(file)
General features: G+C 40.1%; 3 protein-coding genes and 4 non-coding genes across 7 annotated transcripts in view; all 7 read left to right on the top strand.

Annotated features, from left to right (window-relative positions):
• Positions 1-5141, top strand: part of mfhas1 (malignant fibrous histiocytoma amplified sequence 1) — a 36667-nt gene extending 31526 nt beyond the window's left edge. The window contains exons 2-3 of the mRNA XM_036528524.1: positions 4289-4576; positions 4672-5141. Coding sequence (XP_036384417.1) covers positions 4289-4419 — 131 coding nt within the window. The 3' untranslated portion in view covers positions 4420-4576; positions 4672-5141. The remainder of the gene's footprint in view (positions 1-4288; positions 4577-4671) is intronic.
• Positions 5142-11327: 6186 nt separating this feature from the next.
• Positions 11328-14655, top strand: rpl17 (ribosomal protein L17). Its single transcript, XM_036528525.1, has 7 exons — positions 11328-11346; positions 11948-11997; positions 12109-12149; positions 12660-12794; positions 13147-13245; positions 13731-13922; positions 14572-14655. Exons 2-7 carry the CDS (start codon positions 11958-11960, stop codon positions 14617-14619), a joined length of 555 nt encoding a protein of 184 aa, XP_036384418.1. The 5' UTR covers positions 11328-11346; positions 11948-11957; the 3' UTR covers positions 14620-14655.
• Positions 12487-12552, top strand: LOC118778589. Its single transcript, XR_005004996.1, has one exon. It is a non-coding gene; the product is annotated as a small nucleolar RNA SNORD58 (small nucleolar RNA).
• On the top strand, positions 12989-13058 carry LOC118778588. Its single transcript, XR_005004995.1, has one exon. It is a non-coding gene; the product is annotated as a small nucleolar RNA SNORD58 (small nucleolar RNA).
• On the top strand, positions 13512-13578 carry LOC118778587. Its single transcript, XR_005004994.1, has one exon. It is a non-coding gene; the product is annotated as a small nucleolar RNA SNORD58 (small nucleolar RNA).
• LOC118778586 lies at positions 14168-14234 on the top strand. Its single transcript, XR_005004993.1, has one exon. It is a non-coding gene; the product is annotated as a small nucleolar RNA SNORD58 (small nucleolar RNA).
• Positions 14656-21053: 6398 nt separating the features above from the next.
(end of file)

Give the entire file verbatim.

General features: G+C 40.1%; 3 protein-coding genes and 4 non-coding genes across 7 annotated transcripts in view; all 7 read left to right on the top strand.

Annotated features, from left to right (window-relative positions):
• Positions 1-5141, top strand: part of mfhas1 (malignant fibrous histiocytoma amplified sequence 1) — a 36667-nt gene extending 31526 nt beyond the window's left edge. The window contains exons 2-3 of the mRNA XM_036528524.1: positions 4289-4576; positions 4672-5141. Coding sequence (XP_036384417.1) covers positions 4289-4419 — 131 coding nt within the window. The 3' untranslated portion in view covers positions 4420-4576; positions 4672-5141. The remainder of the gene's footprint in view (positions 1-4288; positions 4577-4671) is intronic.
• Positions 5142-11327: 6186 nt separating this feature from the next.
• Positions 11328-14655, top strand: rpl17 (ribosomal protein L17). Its single transcript, XM_036528525.1, has 7 exons — positions 11328-11346; positions 11948-11997; positions 12109-12149; positions 12660-12794; positions 13147-13245; positions 13731-13922; positions 14572-14655. Exons 2-7 carry the CDS (start codon positions 11958-11960, stop codon positions 14617-14619), a joined length of 555 nt encoding a protein of 184 aa, XP_036384418.1. The 5' UTR covers positions 11328-11346; positions 11948-11957; the 3' UTR covers positions 14620-14655.
• Positions 12487-12552, top strand: LOC118778589. Its single transcript, XR_005004996.1, has one exon. It is a non-coding gene; the product is annotated as a small nucleolar RNA SNORD58 (small nucleolar RNA).
• On the top strand, positions 12989-13058 carry LOC118778588. Its single transcript, XR_005004995.1, has one exon. It is a non-coding gene; the product is annotated as a small nucleolar RNA SNORD58 (small nucleolar RNA).
• On the top strand, positions 13512-13578 carry LOC118778587. Its single transcript, XR_005004994.1, has one exon. It is a non-coding gene; the product is annotated as a small nucleolar RNA SNORD58 (small nucleolar RNA).
• LOC118778586 lies at positions 14168-14234 on the top strand. Its single transcript, XR_005004993.1, has one exon. It is a non-coding gene; the product is annotated as a small nucleolar RNA SNORD58 (small nucleolar RNA).
• Positions 14656-21053: 6398 nt separating the features above from the next.